National Leave Work Early Day is “celebrated” on June 2 of each year. If June 2 falls on a weekend, it’s celebrated on the closest weekday. The “holiday” was created several years ago by my colleague, Laura Stack, MBA, CSP, CPAE. A fellow productivity specialist, she was inspired to encourage hard working folks to take a break because at the time, Americans were working an average of 49 hours per week – 9 hours more than the so-called standard work week.
Fast forward to 2020. This year has been a bit different, wouldn’t you say? Most of America has been working from home for two months and couldn’t leave the house, so how does one leave work early?
Thankfully, many parts of the country are beginning to reopen. But schedules are still not back to normal. You might be furloughed. You might have been moved to part time. Or you might start working onsite one day per week and from home the rest of the time. No matter what your situation is, I encourage you to participate in National Leave Work Early Day.
Whether my clients or virtual seminar participants have maintained their assigned work schedule or been furloughed, I’ve found that they’ve actually been working more hours than ever. What about you?
When you were working at the office, you had a physical separation from work. While you might have mentally slipped back into work mode for fleeting moments while you were at home in the evening, you likely did not jump back on the computer and dive into a project. Now that you’re working from home, you no longer have that physical separation. Your device is right there. You can just do that one more thing to finish your to do list or that one more Hail Mary Pass that just might completely transform your company.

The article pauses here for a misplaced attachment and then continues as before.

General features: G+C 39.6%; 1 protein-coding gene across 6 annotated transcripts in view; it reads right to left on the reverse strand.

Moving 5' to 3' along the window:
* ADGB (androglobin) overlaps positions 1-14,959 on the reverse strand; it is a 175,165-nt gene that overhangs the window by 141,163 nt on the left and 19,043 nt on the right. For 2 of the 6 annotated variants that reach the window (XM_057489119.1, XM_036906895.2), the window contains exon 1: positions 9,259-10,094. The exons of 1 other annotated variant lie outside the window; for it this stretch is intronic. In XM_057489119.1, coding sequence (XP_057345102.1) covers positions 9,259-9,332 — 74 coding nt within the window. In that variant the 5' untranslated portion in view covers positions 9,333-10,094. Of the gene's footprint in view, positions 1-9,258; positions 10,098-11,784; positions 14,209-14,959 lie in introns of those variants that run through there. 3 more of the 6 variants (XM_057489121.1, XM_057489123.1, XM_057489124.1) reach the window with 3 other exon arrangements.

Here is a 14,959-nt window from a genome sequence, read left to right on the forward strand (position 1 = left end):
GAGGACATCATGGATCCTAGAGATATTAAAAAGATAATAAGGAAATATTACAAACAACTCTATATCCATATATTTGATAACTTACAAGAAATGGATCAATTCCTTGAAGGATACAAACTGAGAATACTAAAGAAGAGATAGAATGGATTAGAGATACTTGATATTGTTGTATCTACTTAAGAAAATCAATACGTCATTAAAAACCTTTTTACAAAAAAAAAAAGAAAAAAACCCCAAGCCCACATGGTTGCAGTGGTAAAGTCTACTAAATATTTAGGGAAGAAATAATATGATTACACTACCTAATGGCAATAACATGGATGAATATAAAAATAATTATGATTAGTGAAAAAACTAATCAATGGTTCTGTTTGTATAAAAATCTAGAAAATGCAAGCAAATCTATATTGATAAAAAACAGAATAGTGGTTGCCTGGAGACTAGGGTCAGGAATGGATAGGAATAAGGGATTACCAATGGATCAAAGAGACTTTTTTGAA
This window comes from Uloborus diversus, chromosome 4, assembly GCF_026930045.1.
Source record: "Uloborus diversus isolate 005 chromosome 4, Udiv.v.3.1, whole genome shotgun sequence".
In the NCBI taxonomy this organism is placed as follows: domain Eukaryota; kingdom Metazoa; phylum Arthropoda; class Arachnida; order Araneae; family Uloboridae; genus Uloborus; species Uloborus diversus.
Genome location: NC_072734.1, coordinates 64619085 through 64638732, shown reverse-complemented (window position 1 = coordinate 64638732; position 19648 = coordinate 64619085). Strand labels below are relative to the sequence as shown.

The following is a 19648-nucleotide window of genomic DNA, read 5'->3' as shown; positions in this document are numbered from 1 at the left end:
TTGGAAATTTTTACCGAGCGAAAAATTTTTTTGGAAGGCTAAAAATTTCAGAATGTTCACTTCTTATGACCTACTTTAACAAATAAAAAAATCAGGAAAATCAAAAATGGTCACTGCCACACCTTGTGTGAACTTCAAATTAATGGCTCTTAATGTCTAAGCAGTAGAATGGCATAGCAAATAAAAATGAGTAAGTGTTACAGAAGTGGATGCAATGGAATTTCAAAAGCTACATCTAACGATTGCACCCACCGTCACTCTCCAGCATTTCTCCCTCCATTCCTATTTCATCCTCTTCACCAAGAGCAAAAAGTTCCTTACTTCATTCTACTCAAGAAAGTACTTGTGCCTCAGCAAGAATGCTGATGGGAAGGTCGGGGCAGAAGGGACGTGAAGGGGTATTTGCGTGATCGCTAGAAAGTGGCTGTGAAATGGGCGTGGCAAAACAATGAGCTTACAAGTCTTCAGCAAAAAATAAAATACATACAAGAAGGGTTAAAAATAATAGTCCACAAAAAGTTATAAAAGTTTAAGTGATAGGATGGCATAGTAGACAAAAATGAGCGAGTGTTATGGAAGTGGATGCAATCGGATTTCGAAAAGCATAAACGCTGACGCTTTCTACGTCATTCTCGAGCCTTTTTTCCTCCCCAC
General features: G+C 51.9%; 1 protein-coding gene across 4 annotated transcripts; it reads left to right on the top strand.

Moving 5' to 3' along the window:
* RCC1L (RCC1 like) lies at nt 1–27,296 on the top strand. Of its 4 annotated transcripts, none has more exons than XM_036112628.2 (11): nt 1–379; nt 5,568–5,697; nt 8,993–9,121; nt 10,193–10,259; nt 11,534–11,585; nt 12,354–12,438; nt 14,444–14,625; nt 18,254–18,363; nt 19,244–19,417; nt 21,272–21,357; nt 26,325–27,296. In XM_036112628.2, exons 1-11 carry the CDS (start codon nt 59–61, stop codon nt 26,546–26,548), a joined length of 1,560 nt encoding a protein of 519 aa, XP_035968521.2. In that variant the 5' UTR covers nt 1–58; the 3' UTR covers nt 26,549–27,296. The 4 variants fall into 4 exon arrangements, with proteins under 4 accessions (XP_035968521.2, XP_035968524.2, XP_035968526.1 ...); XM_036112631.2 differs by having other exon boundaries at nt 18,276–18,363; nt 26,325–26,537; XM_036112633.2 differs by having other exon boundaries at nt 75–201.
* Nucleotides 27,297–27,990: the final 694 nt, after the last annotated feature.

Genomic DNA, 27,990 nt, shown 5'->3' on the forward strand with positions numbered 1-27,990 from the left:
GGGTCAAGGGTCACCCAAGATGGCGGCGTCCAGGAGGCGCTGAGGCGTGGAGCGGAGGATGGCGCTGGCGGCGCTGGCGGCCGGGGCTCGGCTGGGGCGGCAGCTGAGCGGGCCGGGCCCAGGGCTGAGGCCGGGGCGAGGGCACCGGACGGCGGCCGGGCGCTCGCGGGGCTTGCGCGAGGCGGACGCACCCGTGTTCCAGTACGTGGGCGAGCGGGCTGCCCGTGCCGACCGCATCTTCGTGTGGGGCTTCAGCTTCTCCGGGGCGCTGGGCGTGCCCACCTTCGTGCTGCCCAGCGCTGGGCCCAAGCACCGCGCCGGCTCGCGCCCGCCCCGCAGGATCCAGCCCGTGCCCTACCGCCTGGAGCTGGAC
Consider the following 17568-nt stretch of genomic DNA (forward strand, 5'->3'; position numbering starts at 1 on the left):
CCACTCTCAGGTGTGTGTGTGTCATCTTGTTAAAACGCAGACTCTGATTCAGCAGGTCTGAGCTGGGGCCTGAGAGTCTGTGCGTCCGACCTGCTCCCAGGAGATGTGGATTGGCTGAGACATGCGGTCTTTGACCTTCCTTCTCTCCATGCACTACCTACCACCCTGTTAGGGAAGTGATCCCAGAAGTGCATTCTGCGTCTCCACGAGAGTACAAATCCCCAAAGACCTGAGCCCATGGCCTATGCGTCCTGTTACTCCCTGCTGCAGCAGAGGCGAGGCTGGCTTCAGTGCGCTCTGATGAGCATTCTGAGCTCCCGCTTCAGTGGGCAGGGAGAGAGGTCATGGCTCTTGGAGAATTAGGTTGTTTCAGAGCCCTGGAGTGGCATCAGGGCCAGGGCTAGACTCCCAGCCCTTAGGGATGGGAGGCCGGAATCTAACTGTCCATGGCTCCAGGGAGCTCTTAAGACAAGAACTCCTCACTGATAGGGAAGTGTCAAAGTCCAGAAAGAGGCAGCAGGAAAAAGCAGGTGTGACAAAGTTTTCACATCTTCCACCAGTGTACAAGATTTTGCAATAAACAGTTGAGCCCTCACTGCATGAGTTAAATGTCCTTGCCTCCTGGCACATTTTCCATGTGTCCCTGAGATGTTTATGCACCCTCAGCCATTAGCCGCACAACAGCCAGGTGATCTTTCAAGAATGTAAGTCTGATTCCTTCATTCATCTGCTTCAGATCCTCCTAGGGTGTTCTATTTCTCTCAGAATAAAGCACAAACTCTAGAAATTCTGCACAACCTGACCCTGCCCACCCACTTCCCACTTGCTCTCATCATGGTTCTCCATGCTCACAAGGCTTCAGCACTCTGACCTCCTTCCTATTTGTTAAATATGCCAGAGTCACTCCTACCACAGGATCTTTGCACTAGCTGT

If you’ve continued to work at the office, the location has been the same, but the situation has been unlike anything you’ve ever experienced. You might be working with a skeleton crew or at totally different shifts than what you’re used to. Plus you have the added challenge of staying virus-free while serving customers or juggling different job duties because not everyone can be in the office.
If you were furloughed, you’ve had the stress of worrying about your financial future. To take your worries away, you might have busied yourself with projects around the house you’ve been putting off for months or years, and now you’re worn out from organizing, cleaning, and gardening for the last eight weeks.
If you have children, you’ve experienced the additional challenge of turning into a home schooling phenomenon within 24 hours while still trying to manage your workload.
Or maybe you’ve experienced emotional lows or possibly had to nurse loved ones who were stricken by the virus.
No matter what your situation is, you need a break. Physical. Mental. Emotional.
On June 2, I encourage you to make an appointment with yourself to have fun. It can be during the traditional work day or before or after. If June 2 is already packed with appointments, choose another day that week to treat yourself to the gift of rest, relaxation and recharging. You deserve it!